I really have no idea who makes these calls at this point (clearly Jeremy Lin was ALL Isiah Thomas). I suppose it's Grunwald. But either way, we'll give a decent grade to the Knicks' front office for thinking outside the box a bit on the Tyson Chandler signing, and the Baron Davis and J.R. Smith additions were much-needed backcourt depth moves. I don't give them any credit on Lin, nor does D'Antoni get any credit...more on that in a bit.
Josh Harrellson (B-)
It will be tough for Harrellson to get minutes when he comes back from injury. But prior to being out, he showed himself to be a smart player and a good defender with the most unexpected solid skill on the team as a three-point shooter. For a late second round pick, Harrellson has been a solid role player when he's played.
Need To Pick It Up Or You Might Have Summer School On The Horizon
Mike D'Antoni (C+)
Yes, the offense has looked good since Lin was put in the lineup, and the Knicks' defense has improved (whether assistant coach Mike Woodson has a lot to do with the improved defense is debatable). But we can't forget how putrid the Knicks looked for the first 23 games when they were 8-15. D'Antoni's system is predicated on point guard play, and the Knicks didn't have one. But can we stop calling Mike D'Antoni an offensive genius? If you have a team with Carmelo Anthony and Amare Stoudemire and you can't crack 90 points, I don't consider you a genius. That's what the Knicks were before D'Antoni was forced to try out Lin. And don't kid yourself, that's exactly what happened; D'Antoni was forced to go to Lin because if he didn't, he was going to get fired. The Knicks were on the verge of getting blown out at home by the Nets and falling to 8-16 when Lin finally was given a real shot.
As I said before, I don't give much credit to the Knicks' front office staff or D'Antoni for unearthing Jeremy Lin. They didn't. It's nearly the same situation the Giants had this season with Victor Cruz. I give all the credit to Lin and Cruz for being hard working guys who didn't give up and producing at a high level when given the chance. If the Giants and Knicks were so smart, why did the Giants sign Brandon Stokley early this season? Why were the Knicks ready to cut Lin for Mike James? It's because they didn't know what they had. Which is fine. Just give the credit to the proper place, the players.
Walt "Clyde" Frazier (C+)
I expected a little better from Clyde during all the Linsanity. I'd imagine that he couldn't come up with anything that didn't mutilate the racist boundary, which explains the lack of creativity here.
The Underachieving 'A' Students
Amare Stoudemire, Carmelo Anthony (C)
And here's where the crux of this whole Knicks season falls. More than ever, the NBA is a superstar league. Stoudemire and Anthony are proven stars. They both have playoff experience and have shown that they are elite talents. Neither has been to an NBA Finals, yes, but both have been close in the past. The rise of Jeremy Lin can't cloud the vision that Anthony and Stoudemire need to be the focal points of the Knicks (especially Anthony), and that the team will go as far as these two take them. Maybe they're not the best combination, and maybe it will never ever truly work. But it's what the Knicks have, and they can't keep living in what-if, trade scenario dream lands.
‘Melo needs to be the Knicks' true focal point. The fears of him being a ball stopper and a selfish player are unfounded. He's played with good point guards before in Chauncey Billups and Andre Miller, and he's a good passer himself. Anthony has the ability to be a dominant offensive player, and he needs to be that for the Knicks to go far. So far this year, and really in his entire Knicks career, he hasn't been. He's only has cracked the 40-point mark once as a Knick (Game 2 against Boston last year in an epic 42 points, 17 rebound performance, albeit in a loss).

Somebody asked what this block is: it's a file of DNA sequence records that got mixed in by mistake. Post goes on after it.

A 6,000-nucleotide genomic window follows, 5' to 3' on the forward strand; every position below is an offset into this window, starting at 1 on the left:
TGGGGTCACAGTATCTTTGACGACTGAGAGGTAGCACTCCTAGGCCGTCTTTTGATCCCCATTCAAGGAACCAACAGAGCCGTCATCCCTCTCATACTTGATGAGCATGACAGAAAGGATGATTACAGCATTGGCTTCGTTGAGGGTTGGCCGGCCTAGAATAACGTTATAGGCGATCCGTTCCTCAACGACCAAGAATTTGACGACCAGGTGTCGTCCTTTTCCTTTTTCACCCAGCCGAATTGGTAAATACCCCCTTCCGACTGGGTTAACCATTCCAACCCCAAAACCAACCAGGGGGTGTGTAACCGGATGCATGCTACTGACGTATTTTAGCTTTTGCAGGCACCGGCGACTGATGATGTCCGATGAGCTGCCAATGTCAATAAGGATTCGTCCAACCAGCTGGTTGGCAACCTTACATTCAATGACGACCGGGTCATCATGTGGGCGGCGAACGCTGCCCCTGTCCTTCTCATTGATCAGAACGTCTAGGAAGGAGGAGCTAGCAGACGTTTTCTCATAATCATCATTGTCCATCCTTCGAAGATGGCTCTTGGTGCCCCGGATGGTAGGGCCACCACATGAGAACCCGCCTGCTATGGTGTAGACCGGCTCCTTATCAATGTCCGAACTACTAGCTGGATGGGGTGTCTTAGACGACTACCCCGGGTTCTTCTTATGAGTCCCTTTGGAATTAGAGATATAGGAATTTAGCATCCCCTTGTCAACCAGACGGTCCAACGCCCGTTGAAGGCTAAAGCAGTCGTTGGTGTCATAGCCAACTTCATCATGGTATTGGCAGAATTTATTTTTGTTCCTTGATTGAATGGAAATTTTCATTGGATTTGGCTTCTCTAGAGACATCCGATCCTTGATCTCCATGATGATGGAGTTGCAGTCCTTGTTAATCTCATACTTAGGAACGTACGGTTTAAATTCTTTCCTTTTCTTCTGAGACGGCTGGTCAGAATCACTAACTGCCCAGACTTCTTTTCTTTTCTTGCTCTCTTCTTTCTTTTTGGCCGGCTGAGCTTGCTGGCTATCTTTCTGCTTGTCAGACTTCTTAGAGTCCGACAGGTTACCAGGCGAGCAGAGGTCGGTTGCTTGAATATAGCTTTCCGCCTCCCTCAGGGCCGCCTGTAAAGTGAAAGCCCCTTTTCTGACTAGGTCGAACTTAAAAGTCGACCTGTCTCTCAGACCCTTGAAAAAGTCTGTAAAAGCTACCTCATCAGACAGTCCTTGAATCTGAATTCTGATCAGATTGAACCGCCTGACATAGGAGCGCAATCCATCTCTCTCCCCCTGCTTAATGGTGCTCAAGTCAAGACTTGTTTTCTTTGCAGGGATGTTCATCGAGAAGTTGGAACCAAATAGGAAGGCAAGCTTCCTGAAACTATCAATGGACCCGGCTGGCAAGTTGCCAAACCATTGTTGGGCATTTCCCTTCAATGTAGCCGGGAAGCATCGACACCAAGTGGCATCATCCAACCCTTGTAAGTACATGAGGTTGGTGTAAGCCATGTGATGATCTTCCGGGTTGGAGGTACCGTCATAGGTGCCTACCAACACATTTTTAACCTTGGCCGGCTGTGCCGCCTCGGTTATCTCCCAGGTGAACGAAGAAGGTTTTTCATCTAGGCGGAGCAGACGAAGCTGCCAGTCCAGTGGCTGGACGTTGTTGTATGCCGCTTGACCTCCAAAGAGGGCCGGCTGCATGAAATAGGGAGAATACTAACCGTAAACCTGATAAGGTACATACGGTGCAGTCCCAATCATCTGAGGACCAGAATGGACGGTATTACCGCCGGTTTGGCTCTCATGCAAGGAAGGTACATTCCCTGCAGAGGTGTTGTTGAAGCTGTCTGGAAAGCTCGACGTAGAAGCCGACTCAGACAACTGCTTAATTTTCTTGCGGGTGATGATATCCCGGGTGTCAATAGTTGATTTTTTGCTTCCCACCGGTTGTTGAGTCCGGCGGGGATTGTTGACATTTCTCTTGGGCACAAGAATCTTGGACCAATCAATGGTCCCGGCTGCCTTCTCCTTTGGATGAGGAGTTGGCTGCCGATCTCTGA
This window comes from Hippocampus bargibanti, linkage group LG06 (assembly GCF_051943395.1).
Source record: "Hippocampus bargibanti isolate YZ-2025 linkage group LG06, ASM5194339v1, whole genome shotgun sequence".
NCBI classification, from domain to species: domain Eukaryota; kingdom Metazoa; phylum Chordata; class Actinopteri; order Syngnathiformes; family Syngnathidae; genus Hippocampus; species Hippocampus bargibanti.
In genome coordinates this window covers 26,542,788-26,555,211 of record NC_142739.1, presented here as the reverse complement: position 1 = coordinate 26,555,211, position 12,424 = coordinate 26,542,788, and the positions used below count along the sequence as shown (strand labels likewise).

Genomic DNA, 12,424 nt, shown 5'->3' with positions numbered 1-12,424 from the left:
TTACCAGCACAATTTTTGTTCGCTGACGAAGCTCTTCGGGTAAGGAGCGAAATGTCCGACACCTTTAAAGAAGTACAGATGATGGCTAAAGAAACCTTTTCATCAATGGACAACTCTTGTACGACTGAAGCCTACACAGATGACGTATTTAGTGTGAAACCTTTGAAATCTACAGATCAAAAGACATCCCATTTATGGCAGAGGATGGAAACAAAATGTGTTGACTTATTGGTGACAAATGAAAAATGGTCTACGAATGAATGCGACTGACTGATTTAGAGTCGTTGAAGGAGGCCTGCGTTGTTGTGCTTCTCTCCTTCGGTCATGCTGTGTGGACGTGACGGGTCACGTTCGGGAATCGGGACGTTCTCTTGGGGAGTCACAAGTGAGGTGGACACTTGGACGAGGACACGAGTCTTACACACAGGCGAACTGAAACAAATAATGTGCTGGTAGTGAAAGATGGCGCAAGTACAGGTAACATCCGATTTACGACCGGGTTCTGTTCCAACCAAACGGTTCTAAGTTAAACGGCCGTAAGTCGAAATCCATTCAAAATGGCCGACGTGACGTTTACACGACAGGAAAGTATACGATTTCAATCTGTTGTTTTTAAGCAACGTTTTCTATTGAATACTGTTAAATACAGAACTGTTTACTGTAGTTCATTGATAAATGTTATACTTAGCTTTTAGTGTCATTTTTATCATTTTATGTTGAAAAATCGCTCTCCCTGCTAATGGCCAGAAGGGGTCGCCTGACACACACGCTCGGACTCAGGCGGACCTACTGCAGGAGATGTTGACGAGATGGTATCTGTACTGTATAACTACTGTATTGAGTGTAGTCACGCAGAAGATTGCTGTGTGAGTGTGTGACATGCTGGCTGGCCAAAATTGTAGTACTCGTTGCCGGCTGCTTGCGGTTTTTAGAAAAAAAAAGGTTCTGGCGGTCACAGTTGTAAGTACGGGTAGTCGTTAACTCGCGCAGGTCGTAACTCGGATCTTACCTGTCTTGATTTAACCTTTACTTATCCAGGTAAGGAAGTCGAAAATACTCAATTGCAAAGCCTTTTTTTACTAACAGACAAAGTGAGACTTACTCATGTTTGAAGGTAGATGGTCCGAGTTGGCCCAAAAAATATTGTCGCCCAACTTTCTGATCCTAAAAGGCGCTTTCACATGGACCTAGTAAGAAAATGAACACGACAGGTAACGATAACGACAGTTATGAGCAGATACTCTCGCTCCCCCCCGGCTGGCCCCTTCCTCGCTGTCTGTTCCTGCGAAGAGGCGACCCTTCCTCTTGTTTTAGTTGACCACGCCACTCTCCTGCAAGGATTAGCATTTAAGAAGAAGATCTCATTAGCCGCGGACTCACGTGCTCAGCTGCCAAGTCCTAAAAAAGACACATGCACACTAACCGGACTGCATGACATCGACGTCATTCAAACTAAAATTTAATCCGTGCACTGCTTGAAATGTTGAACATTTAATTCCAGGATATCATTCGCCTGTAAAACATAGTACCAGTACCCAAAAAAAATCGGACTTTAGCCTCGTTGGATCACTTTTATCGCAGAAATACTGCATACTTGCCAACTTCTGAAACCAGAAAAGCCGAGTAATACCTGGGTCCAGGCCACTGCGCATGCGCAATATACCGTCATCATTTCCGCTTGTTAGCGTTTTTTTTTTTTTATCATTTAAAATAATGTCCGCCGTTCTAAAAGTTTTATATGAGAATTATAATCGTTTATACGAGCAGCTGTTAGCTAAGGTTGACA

As for Stoudemire, you have to hope that he's simply not totally healthy and the All-Star break will help him recover a bit. A lot of people have talked about his lack of explosiveness, and while that's apparent, what I think is even more jarring is his inability to consistently hit open mid-range jumpers. That's what made him so dominant for long period of time last year, because you couldn't sag on him or he'd make you pay. If he can find a way to start hitting that shot consistently, he can start to create a good rapport with Lin on pick and rolls, and all of a sudden you'll start to see him get more easy buckets again.
The two superstars have been disappointing this season and need to be better for the Knicks to make any noise this year. As much as it would be a fantastic story and the world would probably explode, Jeremy Lin isn't leading the Knicks to the promised land. Lin can be a part of it, but it's on ‘Melo and Amare.
Summer School For Sure
Bill Walker (C-)
Nothing here, move along.
Toney Douglas (F)
It was a tough situation for Douglas entering the season, coming off shoulder surgery and thrust into the unnatural starting point guard role for the Knicks. However, there's just not much good you can say about how Douglas played this year, and with Jeremy Lin and Baron David in tow, Douglas is a bench warmer. For his sake, I hope the Knicks can find a way to unload him, because he's not a bad player by any means.
Mike Bibby (F-)
F-minuses exist only to describe how bad Mike Bibby now is at the sport of basketball.
J.R. Smith (Incomplete)
Smith certainly isn't bashful, and if the Knicks put him out on the court at the same time as Lin, ‘Melo and Stoudemire, the defense will suffer a bit. But the Knicks brought in Smith for bench offense, and he has already provided that with good games against the Mavs, Hawks and Heat (13.7 PPG in those three games, with one bad performance against the Nets sprinkled in).
Baron Davis (Incomplete)
With the way he's looked in his limited time, let's just be happy that he didn't end up having to be the savoir. He hasn't played in a very long time, so we'll cut him a little slack. Now that he's slated to be Lin's backup, he gives the Knicks a good veteran presence and a lot more back court depth.
Jerome Jordan (Incomplete)
Not enough playing time for Jordan to be fairly graded.
Let's hope the struggling Knicks can improve their grades and the top performers can maintain theirs. The first test of the second half is on Wednesday, when the Knicks host the Cleveland Cavaliers.